Computational costs of using ACASA versus BATS and LECMWF in MM5

When deciding on an appropriate LSM to use in numerical simulations, it is important to consider the computational cost of different schemes. In the MM5 simulations performed for this experiment, it was found that MM5–ACASA is about 20% more computationally expensive in terms of processing time than is MM5–LECMWF on a single Digital Equipment Corporation DEC-Alpha processor running at ∼400 MHz. This added expense is small in comparison with the cost of doubling the horizontal or vertical resolution in MM5. BATS added relatively little computational expense to MM5 as compared with MM5 using LECMWF (<5%). The additional RAM needed to run MM5–ACASA and MM5–BATS instead of MM5–LECMWF is negligible (<1 MB).

Concluding remarks

Results show that the coupling between MM5 and ACASA is successful and that the MM5–ACASA estimates of near-surface air temperatures, winds, precipitation, and surface fluxes are realistic. Comparisons between simulated and observed NCEP–NCAR reanalysis and station reports also show that MM5–ACASA has a greater tendency to simulate near-surface meteorological conditions and associated fluxes more accurately than each of the simulations employing simpler land surface parameterizations. This tendency is most apparent in estimates of latent heat flux, friction velocity, air temperature, and wind fields. This hierarchy of occurrences of model–observation agreement matches what one might expect, with the most sophisticated land surface model generally enhancing simulation accuracy. Near-surface specific humidity and precipitation over the ocean are sensitive to terrestrial LSM choice, despite the use of the same surface-layer physics over water. This finding highlights the importance of terrestrial surface processes (and modeling) on adjacent atmosphere–ocean interactions. Specific-humidity values from individual sites and the reanalysis fields suggest that MM5 may underestimate near-surface specific humidity when coupled to sophisticated land surface schemes such as ACASA or BATS. Using the simple LECMWF scheme offsets this bias but severely compromises overall model accuracy. More investigation is needed to determine which model and/or reanalysis assumptions are responsible for this apparent dry bias and how to correct it. Preliminary results for biogenic CO2 fluxes reveal that ACASA can be a useful tool in addressing issues related to future atmospheric CO2 concentration.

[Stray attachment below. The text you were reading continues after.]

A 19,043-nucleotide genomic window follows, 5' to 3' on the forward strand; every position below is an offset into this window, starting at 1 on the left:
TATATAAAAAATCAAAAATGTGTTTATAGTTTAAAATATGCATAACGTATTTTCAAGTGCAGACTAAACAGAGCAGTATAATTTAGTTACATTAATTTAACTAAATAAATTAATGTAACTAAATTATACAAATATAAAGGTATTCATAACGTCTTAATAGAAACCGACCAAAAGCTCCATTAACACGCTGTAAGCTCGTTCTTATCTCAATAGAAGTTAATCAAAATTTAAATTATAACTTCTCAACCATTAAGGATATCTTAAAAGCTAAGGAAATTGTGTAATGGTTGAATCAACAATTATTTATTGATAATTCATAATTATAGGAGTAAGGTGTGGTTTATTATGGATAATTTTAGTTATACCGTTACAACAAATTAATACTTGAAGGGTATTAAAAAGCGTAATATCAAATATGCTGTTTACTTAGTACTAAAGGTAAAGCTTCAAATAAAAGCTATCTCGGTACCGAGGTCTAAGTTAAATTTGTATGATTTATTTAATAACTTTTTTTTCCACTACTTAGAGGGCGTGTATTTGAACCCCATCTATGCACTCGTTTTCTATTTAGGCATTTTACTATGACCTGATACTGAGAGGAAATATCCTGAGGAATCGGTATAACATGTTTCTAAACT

The sensitivity of MM5–ACASA and MM5–BATS results to changing the initial soil moisture content is small in comparison with the sensitivity of MM5 results to the use of ACASA, BATS, and LECMWF. The relatively dry and uneventful conditions that dominated the region in question during July of 1998 probably contributed to the mild sensitivity to soil moisture initialization.